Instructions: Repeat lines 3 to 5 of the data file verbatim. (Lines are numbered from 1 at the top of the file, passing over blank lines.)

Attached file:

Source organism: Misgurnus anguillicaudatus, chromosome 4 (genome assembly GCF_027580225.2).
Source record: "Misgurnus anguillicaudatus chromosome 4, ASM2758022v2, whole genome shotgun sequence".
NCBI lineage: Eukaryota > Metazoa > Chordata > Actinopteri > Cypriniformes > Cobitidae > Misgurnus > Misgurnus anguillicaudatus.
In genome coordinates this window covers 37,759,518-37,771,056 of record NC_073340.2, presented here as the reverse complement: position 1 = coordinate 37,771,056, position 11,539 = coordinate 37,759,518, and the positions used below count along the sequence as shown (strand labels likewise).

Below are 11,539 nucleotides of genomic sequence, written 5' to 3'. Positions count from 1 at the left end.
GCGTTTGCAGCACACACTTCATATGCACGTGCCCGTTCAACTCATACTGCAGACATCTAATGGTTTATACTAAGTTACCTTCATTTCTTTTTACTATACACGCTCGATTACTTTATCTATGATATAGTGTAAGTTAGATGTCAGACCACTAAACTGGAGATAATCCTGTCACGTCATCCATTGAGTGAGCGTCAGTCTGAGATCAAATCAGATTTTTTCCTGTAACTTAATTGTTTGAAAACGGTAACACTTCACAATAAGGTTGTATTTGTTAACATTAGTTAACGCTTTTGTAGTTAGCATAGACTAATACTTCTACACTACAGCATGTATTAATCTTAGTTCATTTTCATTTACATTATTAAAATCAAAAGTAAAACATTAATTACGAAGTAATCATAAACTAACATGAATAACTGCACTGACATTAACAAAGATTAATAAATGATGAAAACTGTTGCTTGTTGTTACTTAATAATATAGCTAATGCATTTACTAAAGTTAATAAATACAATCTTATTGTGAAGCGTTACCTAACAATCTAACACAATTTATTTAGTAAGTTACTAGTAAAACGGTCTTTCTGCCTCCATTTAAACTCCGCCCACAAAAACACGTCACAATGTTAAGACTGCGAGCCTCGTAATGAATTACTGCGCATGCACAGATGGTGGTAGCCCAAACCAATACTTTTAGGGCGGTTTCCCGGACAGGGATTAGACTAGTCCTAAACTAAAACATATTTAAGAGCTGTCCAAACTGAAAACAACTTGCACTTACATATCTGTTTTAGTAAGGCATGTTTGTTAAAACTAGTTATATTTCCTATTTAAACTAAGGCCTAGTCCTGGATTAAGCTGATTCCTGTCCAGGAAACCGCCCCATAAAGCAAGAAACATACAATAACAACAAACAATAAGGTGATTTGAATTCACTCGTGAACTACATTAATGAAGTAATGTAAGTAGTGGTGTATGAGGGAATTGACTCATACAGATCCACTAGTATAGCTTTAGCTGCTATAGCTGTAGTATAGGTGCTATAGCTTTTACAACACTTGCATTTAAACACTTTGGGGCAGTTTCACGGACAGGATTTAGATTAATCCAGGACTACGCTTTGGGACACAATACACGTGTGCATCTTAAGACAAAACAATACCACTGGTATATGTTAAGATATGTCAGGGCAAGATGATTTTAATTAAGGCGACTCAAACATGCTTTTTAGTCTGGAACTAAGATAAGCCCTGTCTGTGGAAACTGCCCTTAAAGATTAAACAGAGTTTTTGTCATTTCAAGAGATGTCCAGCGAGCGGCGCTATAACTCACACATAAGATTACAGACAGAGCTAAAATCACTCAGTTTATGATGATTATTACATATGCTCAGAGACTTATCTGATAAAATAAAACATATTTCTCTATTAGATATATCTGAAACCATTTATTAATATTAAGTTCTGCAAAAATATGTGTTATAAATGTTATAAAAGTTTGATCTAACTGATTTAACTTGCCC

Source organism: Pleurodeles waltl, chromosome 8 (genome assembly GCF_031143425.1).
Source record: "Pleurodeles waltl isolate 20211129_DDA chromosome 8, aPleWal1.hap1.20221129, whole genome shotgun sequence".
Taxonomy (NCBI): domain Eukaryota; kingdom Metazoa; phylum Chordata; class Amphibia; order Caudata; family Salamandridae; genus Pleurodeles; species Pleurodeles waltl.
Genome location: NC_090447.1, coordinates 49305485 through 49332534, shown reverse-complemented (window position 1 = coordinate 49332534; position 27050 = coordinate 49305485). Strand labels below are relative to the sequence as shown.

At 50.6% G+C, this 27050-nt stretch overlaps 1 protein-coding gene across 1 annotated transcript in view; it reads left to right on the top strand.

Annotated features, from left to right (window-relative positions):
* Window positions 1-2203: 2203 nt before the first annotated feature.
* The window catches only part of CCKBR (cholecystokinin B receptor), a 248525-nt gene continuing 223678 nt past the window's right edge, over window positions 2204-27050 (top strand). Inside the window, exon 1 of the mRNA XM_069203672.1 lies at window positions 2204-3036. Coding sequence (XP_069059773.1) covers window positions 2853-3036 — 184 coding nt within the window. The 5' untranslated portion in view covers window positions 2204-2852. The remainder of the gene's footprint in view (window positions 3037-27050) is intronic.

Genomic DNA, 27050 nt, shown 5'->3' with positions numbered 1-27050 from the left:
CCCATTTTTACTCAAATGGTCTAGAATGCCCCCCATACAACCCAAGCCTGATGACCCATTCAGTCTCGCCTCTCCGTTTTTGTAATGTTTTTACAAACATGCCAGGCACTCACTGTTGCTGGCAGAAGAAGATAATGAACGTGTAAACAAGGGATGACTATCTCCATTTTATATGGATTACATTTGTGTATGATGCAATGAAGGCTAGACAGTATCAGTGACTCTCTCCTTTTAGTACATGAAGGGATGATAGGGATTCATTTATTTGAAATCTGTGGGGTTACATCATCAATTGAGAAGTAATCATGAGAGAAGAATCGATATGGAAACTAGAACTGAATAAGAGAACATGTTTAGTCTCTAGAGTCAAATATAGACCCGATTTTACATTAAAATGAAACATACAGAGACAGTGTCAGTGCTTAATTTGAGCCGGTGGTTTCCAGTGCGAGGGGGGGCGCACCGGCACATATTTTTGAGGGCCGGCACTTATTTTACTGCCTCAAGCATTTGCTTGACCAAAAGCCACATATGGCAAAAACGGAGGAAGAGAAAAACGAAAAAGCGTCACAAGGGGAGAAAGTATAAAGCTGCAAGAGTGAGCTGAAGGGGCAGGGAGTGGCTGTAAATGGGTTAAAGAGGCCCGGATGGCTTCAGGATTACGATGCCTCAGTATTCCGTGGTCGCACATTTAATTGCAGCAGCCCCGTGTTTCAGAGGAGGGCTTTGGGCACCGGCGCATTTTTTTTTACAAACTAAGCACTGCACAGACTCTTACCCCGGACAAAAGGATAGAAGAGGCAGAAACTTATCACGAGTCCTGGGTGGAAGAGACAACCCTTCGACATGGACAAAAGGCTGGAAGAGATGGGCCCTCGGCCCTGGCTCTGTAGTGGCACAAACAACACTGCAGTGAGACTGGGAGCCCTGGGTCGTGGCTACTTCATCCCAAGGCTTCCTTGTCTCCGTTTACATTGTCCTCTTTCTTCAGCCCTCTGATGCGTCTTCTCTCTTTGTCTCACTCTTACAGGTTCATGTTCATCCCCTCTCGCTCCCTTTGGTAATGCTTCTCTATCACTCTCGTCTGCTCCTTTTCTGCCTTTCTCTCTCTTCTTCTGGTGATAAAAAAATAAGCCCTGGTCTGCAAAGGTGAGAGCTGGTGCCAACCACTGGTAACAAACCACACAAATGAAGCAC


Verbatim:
NCBI lineage: Eukaryota > Metazoa > Chordata > Actinopteri > Cypriniformes > Cobitidae > Misgurnus > Misgurnus anguillicaudatus.
In genome coordinates this window covers 37,759,518-37,771,056 of record NC_073340.2, presented here as the reverse complement: position 1 = coordinate 37,771,056, position 11,539 = coordinate 37,759,518, and the positions used below count along the sequence as shown (strand labels likewise).

Below are 11,539 nucleotides of genomic sequence, written 5' to 3'. Positions count from 1 at the left end.